How Long Do Long-Term Disability Benefits Pay?

If you consult the Canadian Life and Health Insurance Association (CLHIA), you’ll quickly discover that its definition of disability insurance is any type of coverage that protects against the chance of losing income because an individual became disable and was unable to pay their expenses. Simply put, it guarantees anyone disabled on the job a portion of their regular paycheck. This isn’t hard to understand, but what most people do have a hard time understanding is that such benefits like this only last for a specific period of time. How long can these long-term benefits last?

When you are disabled on the job, you won’t immediately start receiving benefits. Unfortunately, you’ll have to go through an entire spill and wait out a waiting period, which will vary depending on the provider. With most providers, you’ll start receiving compensation within at least three to six months. The same is going to apply for how long the benefits last. The amount of time that you’ll continue receiving payouts will depend on the provider as well as the type of applicable insurance policy that applies to you. Getting in touch with your provider and learning about the specifics of your long-term plan will inform you and keep you aware of all the particulars.


Understanding Insurance Policies

Although some guidelines on long-term disability insurance can vary depending on your provider, the CLHIA does have some general guidelines of their own in place. One of these is usually the length. For instance, the CLHIA states that your employer only has to pay you long-term disability insurance for two years or until you reach the age of 65. 65 is usually considered the cutoff age because this is the age at which most individuals retire. For instance, say that you are unable to perform your duties for 2 years. At this point, your employer could legally cut off coverage. If you are disabled at the age of 64, you might only end up receiving one year of coverage.

However, there are plans available that will cover certain individuals beyond the age of 65. This usually involves split payment. You are likely to only receive a percentage of your benefit until you reach 65 years of age. And, after 65 years of age, you’ll get the lesser amounts paid out for the next five or ten years. It depends on the provider and the type of policy that you enlist in. Be sure about the limits of your policy, and what is available to you, you’ll have to get in touch with your provider or go through your information packets.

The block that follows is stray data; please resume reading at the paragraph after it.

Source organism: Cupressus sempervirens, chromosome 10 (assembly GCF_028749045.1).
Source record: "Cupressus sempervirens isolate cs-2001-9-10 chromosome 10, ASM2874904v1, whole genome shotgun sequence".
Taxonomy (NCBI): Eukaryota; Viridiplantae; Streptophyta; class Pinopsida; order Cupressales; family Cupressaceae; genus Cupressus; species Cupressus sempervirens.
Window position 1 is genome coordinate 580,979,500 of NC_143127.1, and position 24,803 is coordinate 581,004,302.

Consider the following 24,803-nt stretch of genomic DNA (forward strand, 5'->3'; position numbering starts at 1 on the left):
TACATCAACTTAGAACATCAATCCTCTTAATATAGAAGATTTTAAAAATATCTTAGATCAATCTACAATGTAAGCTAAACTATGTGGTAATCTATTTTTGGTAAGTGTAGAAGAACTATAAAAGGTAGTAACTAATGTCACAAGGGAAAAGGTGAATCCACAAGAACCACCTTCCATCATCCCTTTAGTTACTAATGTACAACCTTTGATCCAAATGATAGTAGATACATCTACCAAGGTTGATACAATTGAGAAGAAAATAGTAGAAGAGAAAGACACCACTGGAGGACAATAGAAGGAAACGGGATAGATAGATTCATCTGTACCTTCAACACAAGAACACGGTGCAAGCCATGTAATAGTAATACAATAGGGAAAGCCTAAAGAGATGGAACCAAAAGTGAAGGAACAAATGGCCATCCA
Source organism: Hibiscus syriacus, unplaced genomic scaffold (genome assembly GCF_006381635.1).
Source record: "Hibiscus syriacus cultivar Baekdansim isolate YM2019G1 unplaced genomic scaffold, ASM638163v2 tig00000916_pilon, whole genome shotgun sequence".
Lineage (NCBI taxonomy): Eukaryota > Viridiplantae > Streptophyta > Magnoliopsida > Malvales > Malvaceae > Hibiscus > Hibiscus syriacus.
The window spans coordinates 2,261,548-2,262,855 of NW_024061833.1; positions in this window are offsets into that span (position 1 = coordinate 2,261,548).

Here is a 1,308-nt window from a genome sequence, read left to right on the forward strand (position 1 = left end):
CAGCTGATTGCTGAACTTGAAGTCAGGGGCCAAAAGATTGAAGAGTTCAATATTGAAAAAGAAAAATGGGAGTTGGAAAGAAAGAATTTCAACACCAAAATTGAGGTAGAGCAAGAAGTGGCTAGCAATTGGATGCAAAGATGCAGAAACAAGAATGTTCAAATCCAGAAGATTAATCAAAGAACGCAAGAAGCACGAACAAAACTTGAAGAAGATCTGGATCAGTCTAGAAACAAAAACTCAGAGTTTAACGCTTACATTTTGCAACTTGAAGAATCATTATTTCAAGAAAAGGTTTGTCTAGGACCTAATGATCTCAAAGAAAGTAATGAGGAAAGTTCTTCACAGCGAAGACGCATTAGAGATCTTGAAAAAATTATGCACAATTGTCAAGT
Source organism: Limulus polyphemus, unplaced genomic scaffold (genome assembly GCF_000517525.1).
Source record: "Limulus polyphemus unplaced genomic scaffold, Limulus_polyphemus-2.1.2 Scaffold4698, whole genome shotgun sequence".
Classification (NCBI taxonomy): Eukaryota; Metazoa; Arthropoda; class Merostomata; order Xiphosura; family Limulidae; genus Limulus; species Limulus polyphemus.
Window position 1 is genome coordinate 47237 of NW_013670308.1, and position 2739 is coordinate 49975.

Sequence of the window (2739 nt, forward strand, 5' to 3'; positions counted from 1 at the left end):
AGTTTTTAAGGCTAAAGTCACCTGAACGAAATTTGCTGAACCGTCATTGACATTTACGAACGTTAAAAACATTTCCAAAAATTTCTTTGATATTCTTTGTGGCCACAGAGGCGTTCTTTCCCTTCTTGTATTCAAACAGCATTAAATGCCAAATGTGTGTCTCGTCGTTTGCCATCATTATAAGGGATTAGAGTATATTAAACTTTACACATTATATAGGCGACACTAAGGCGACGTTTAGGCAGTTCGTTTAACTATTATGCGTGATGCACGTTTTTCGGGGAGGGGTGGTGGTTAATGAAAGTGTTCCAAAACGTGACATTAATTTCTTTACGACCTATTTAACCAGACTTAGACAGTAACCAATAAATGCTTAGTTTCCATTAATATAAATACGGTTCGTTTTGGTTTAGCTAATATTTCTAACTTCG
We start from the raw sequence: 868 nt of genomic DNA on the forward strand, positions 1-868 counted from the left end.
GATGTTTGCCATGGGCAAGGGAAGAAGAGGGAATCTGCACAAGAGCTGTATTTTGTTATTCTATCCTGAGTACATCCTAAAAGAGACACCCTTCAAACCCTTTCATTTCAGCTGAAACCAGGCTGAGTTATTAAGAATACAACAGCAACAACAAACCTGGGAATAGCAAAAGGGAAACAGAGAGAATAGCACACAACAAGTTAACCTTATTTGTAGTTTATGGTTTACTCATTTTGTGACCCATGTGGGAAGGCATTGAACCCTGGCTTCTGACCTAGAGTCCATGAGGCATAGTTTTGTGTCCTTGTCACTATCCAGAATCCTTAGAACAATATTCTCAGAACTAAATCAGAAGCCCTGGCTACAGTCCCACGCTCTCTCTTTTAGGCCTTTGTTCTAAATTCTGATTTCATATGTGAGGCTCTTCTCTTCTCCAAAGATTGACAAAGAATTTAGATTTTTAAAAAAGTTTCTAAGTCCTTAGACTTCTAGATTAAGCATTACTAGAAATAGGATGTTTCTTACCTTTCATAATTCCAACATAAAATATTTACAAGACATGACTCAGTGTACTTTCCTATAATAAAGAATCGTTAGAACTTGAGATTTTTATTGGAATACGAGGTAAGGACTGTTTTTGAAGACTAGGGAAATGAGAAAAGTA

A lot of insurance policies will also have what is known as rehabilitation clauses. These clauses can come in handy in a number of situations and are specifically designed to ease workers back into working status. Most of the time, individuals are required to participate in programs that are appropriate for their recovery. If after two years, you are still unable to return to your regular position, the provider might work with you to ease you into a different, less strenuous position that you might be able to handle. The goal is to get you back into the workplace in a position that you can handle.

After this period, you will have to be declared physically unable to perform any task in order for the benefits to continue. This means that you cannot perform any of the tasks required by any occupation that you may be reasonably qualified for or could become qualified for. Simply put, you will be physically unable to perform any tasks in the workforce.


Understanding The Deadlines

When it comes to deadlines and disability, there are several. There aren’t just deadlines as to how long you can receive disability benefits, but there are deadlines between the transitioning of types of disability. For instance, if you are on short-term disability insurance benefits, you will only have a certain amount of time to transition to the long-term. You might start out in the short-term in hopes that you will be able to rehabilitate and return to work. If you are unable to rehabilitate and return to work then you will eventually have to switch to long-term coverage. The timeline in which you have to do this is limited and extremely important. In fact, not meeting such a deadline could potentially detail your entire claim.

All waiting periods are outlined by your insurance provider and must be adhered to at all costs. Knowing these deadlines as well as what is required to meet this is extremely important. All of this information will be outlined in your policy, meaning that you’ll need to familiarize yourself. You do not want to mess up in this area.

As far as the length of long-term disability payment, benefits can vary from plan to plan, but everything will adhere to specifics outlined by your insurance provider in the applicable policy. Knowing this information coupled with an overview of your current financial and health will give you the clearest picture of what is possible in the event that a disability does occur. Whatever the situation is, you have to remember that disability insurance can be tricky. If you have been denied insurance and feel that it was unjustly so, you always have the option of getting in touch with a disability attorney. There are plenty currently available in Canada, and just standing by waiting to take your call. Most will provide free consultations.

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